*Emphasis on Timeliness*
1) Managerial Accounting
– Because of the nature of many business decisions, managerial accountants place more emphasis on the timely delivery of information than on the delivery of information that is precise to the penny
2) Financial Accounting
– Financial accountants, in contrast, record transaction amounts to the penny, and it often takes weeks or even months after the end of the period to gather all of the necessary information to prepare accurate reports for external users.
– But sometimes they might need to sacrifice precision for timeliness and make a decision without all the information they want.

The Manager’s Role
Someone with authority must take responsibility for making decisions and directing operations. That person is a manager. Managers are found throughout the organization, from the lower operational levels up to the chief executive officer’s suite.
– Managerial accounting is designed to assist managers with four general activities: planning, controlling, evaluating, and decision making
– While this list may appear to imply a linear relationship between the four activities, in practice that is not the case. Frequent feedback from all four activities creates more of a circular decision-making process.

Managers participate in both short-term and long-term planning activities
1) Long-Term Planning = A management activity that establishes the direction in which an organization wishes to go; often referred to as strategic planning.
– Managers must decide where the company is currently and where they want it to be in the future.
– Typical questions asked during the strategic planning process include “Who are we?” “What do we do?” “What value do we deliver to our customers?” “Why do we do what we do?” and “Where do we want to go?” Many organizations prepare a formal strategic plan that documents the answers to these questions and provides direction for a five- to ten-year period.
2) Short-Term Planning/Operational Planning = A management activity that translates the long-term strategy into a short-term plan to be completed within the next year.
– One of the primary products of this planning stage will likely be a budget that specifies how resources will be spent to achieve the organization’s goals

*Controlling and Evaluating*
– After plans have been put in place and the organization has begun to move toward its goals, managers become involved in controlling activities.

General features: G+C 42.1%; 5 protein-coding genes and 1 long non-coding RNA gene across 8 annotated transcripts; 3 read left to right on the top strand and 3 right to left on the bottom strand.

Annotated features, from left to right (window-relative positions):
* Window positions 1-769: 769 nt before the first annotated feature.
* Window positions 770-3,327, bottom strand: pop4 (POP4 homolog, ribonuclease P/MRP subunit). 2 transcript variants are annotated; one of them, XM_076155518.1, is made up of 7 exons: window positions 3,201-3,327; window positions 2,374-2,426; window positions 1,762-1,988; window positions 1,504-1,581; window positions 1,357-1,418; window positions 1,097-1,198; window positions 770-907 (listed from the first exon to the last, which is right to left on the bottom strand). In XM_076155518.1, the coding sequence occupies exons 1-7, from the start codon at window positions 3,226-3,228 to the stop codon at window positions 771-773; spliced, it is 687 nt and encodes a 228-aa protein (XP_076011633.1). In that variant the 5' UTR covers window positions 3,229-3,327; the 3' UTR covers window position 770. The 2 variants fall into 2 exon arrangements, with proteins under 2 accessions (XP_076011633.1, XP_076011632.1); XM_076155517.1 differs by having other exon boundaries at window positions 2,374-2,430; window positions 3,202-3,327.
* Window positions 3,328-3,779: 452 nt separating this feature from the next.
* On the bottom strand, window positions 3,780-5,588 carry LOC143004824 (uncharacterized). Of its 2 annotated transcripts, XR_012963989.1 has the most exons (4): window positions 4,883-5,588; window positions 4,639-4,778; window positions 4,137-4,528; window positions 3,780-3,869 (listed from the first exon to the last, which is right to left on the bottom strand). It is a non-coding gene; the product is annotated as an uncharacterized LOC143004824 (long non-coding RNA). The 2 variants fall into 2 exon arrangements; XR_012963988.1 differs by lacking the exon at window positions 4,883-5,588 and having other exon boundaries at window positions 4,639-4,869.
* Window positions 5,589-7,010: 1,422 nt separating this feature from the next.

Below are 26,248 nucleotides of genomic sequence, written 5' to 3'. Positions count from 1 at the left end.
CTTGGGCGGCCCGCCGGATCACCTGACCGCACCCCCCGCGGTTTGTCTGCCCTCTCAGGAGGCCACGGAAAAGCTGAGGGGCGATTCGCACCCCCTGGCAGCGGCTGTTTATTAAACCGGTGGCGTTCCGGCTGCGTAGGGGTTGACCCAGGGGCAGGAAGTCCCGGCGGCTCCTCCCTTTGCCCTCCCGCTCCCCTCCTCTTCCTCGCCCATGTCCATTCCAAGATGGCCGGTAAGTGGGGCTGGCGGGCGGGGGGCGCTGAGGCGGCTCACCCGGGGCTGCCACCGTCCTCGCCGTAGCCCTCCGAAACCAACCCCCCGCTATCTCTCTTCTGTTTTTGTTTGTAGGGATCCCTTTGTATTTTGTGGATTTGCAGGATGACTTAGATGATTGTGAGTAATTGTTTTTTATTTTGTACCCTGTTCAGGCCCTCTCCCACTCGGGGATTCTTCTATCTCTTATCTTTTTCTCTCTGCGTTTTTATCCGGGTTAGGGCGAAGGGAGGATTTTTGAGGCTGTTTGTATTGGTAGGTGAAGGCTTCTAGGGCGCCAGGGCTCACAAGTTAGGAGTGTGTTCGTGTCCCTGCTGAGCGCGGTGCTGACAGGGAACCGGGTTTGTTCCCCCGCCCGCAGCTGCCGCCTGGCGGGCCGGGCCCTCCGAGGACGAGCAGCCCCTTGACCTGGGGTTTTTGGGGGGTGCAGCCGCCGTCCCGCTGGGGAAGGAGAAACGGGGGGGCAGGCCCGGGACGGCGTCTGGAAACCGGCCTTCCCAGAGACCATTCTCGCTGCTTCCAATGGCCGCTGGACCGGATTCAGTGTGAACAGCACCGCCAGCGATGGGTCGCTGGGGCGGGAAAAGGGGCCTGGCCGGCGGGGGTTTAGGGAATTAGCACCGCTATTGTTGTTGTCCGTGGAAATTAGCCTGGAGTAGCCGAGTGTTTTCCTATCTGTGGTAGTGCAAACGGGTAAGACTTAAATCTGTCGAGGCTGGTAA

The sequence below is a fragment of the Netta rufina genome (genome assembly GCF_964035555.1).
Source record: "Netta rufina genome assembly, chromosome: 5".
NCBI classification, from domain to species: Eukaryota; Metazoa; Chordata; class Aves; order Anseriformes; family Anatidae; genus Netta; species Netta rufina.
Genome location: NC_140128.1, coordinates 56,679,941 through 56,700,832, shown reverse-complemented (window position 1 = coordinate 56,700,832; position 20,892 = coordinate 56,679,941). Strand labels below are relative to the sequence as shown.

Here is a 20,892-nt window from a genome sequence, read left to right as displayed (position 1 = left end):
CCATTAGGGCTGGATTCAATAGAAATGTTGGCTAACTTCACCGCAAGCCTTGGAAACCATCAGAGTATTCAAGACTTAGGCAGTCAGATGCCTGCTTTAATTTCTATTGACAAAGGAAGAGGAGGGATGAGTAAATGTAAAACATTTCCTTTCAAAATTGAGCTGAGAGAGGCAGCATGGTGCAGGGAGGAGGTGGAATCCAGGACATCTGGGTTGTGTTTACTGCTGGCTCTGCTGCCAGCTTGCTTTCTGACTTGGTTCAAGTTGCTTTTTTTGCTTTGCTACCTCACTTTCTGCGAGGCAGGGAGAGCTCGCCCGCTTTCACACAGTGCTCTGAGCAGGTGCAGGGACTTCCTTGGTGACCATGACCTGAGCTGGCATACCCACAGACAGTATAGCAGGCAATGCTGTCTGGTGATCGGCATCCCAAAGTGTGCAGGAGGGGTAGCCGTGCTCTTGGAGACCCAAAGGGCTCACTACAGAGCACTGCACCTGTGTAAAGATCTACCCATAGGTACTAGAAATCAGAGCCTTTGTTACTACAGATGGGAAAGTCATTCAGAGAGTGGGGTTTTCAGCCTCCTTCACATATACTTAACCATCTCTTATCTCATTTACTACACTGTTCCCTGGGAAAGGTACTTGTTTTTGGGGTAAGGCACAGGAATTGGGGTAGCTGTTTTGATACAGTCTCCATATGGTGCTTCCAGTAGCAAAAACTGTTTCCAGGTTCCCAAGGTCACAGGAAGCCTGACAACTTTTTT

1) Controlling Activities = One of a manager’s responsibilities that requires monitoring operations to identify problems requiring corrective action.
– One purpose of controlling activities is to monitor day-to-day operations to ensure that processes are operating as expected.
– Without control activities, the organization will not be able to track its performance in implementing the strategic plan.
– All other things held equal, the more frequent the controlling activity, the faster an out-of-control process can be corrected. And generally, the faster the process is corrected, the better the results.
2) Evaluating Activity = One of a manager’s responsibilities that involves comparing actual results to planned results and assessing the performance of an individual or group of individuals who were responsible for the results.
– The results of this evaluation may lead to changes in business processes, or even in strategy. To help managers with their evaluations, managerial accountants often perform variance analysis and prepare performance reports. The information they prepare is used by managers as the basis for evaluating employees and awarding bonuses.

*Decision Making*
Decision Making = The process of choosing a course of action after considering available alternatives.
– A human resource manager must select the best health care plan for the company’s employees. A sales manager must decide whether to pay the sales staff a salary or a commission. An advertising manager must choose the campaign that will deliver the best message to potential customers. An operations manager must select the best piece of equipment. Managers face such choices on a daily basis. Before making a decision, they need information about the available alternatives. Managerial accountants provide much of that information.

*Management in Action*
– One of the planning activities that occupies managers is inventory planning.
– Inputs to the planning process include projected sales forecasts, projected cabbage supply and prices, and anticipated manufacturing capacity. The outcome of this planning process includes a production schedule and an operating budget.
– Managers monitor actual production rates and output, checking them against the plan to ensure that the desired inventory levels will be there when needed.
– If a machine breaks down, causing production to slip behind schedule, managers might ask employees to work overtime or shift to another production line for a time. At the end of the month, they compare actual production to the plan, evaluate the results, and make any necessary changes to the plan for the next month.